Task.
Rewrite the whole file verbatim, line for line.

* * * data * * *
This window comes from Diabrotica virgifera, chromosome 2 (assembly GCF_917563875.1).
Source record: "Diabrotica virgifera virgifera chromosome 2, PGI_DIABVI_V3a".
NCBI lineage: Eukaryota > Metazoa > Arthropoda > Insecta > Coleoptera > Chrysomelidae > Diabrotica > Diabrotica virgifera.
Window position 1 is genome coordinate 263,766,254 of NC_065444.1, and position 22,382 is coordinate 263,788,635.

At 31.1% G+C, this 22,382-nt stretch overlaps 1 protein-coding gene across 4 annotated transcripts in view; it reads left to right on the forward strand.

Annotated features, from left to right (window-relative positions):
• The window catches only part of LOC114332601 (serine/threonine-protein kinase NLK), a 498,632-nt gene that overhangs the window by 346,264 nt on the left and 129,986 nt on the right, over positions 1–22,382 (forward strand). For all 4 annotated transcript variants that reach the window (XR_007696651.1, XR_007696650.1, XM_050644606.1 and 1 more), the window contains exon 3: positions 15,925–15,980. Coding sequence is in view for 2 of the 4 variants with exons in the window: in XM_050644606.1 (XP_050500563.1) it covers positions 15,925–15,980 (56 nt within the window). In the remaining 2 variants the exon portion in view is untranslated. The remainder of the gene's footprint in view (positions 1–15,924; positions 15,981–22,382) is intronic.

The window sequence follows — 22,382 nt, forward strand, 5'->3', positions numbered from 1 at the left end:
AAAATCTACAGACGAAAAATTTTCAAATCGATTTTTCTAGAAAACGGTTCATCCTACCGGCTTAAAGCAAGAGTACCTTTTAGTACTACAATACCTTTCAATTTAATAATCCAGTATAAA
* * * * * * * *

This window comes from Diabrotica virgifera, chromosome 2 (assembly GCF_917563875.1).
Source record: "Diabrotica virgifera virgifera chromosome 2, PGI_DIABVI_V3a".
NCBI lineage: Eukaryota > Metazoa > Arthropoda > Insecta > Coleoptera > Chrysomelidae > Diabrotica > Diabrotica virgifera.
Window position 1 is genome coordinate 263,766,254 of NC_065444.1, and position 22,382 is coordinate 263,788,635.

At 31.1% G+C, this 22,382-nt stretch overlaps 1 protein-coding gene across 4 annotated transcripts in view; it reads left to right on the forward strand.

Annotated features, from left to right (window-relative positions):
• The window catches only part of LOC114332601 (serine/threonine-protein kinase NLK), a 498,632-nt gene that overhangs the window by 346,264 nt on the left and 129,986 nt on the right, over positions 1–22,382 (forward strand). For all 4 annotated transcript variants that reach the window (XR_007696651.1, XR_007696650.1, XM_050644606.1 and 1 more), the window contains exon 3: positions 15,925–15,980. Coding sequence is in view for 2 of the 4 variants with exons in the window: in XM_050644606.1 (XP_050500563.1) it covers positions 15,925–15,980 (56 nt within the window). In the remaining 2 variants the exon portion in view is untranslated. The remainder of the gene's footprint in view (positions 1–15,924; positions 15,981–22,382) is intronic.

The window sequence follows — 22,382 nt, forward strand, 5'->3', positions numbered from 1 at the left end:
AAAATCTACAGACGAAAAATTTTCAAATCGATTTTTCTAGAAAACGGTTCATCCTACCGGCTTAAAGCAAGAGTACCTTTTAGTACTACAATACCTTTCAATTTAATAATCCAGTATAAA